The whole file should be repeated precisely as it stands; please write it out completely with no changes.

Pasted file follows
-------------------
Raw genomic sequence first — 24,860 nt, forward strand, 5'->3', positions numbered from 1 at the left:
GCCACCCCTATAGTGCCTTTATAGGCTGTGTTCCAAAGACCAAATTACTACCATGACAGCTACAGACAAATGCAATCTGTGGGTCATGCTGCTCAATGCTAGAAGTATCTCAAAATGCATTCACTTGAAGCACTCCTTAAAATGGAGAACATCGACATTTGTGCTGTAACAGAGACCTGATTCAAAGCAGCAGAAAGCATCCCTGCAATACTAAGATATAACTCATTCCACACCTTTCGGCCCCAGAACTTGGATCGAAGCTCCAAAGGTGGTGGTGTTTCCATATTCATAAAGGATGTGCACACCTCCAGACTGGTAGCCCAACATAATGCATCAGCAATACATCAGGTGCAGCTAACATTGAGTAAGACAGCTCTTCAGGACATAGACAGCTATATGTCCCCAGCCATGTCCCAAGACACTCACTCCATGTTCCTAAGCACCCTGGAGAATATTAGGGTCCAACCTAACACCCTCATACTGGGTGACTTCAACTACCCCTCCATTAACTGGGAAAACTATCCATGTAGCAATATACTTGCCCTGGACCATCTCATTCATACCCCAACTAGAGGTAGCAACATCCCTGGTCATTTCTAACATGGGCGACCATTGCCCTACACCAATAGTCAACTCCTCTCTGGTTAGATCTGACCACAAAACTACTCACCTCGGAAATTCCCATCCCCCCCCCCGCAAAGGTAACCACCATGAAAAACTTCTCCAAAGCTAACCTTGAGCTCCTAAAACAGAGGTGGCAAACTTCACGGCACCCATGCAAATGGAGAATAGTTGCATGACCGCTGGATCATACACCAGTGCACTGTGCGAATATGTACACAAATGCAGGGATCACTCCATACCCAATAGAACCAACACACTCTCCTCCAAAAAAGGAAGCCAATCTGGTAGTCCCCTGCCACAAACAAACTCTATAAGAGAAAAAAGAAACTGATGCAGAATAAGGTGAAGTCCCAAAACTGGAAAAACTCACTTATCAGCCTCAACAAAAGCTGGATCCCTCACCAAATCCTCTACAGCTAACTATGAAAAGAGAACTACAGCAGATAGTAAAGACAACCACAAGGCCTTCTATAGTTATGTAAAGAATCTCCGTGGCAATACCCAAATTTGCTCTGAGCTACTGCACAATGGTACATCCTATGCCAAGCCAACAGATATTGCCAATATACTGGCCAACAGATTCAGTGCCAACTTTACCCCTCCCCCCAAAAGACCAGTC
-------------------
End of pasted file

Raw genomic sequence first — 24,860 nt, forward strand, 5'->3', positions numbered from 1 at the left:
GCCACCCCTATAGTGCCTTTATAGGCTGTGTTCCAAAGACCAAATTACTACCATGACAGCTACAGACAAATGCAATCTGTGGGTCATGCTGCTCAATGCTAGAAGTATCTCAAAATGCATTCACTTGAAGCACTCCTTAAAATGGAGAACATCGACATTTGTGCTGTAACAGAGACCTGATTCAAAGCAGCAGAAAGCATCCCTGCAATACTAAGATATAACTCATTCCACACCTTTCGGCCCCAGAACTTGGATCGAAGCTCCAAAGGTGGTGGTGTTTCCATATTCATAAAGGATGTGCACACCTCCAGACTGGTAGCCCAACATAATGCATCAGCAATACATCAGGTGCAGCTAACATTGAGTAAGACAGCTCTTCAGGACATAGACAGCTATATGTCCCCAGCCATGTCCCAAGACACTCACTCCATGTTCCTAAGCACCCTGGAGAATATTAGGGTCCAACCTAACACCCTCATACTGGGTGACTTCAACTACCCCTCCATTAACTGGGAAAACTATCCATGTAGCAATATACTTGCCCTGGACCATCTCATTCATACCCCAACTAGAGGTAGCAACATCCCTGGTCATTTCTAACATGGGCGACCATTGCCCTACACCAATAGTCAACTCCTCTCTGGTTAGATCTGACCACAAAACTACTCACCTCGGAAATTCCCATCCCCCCCCCCGCAAAGGTAACCACCATGAAAAACTTCTCCAAAGCTAACCTTGAGCTCCTAAAACAGAGGTGGCAAACTTCACGGCACCCATGCAAATGGAGAATAGTTGCATGACCGCTGGATCATACACCAGTGCACTGTGCGAATATGTACACAAATGCAGGGATCACTCCATACCCAATAGAACCAACACACTCTCCTCCAAAAAAGGAAGCCAATCTGGTAGTCCCCTGCCACAAACAAACTCTATAAGAGAAAAAAGAAACTGATGCAGAATAAGGTGAAGTCCCAAAACTGGAAAAACTCACTTATCAGCCTCAACAAAAGCTGGATCCCTCACCAAATCCTCTACAGCTAACTATGAAAAGAGAACTACAGCAGATAGTAAAGACAACCACAAGGCCTTCTATAGTTATGTAAAGAATCTCCGTGGCAATACCCAAATTTGCTCTGAGCTACTGCACAATGGTACATCCTATGCCAAGCCAACAGATATTGCCAATATACTGGCCAACAGATTCAGTGCCAACTTTACCCCTCCCCCCAAAAGACCAGTC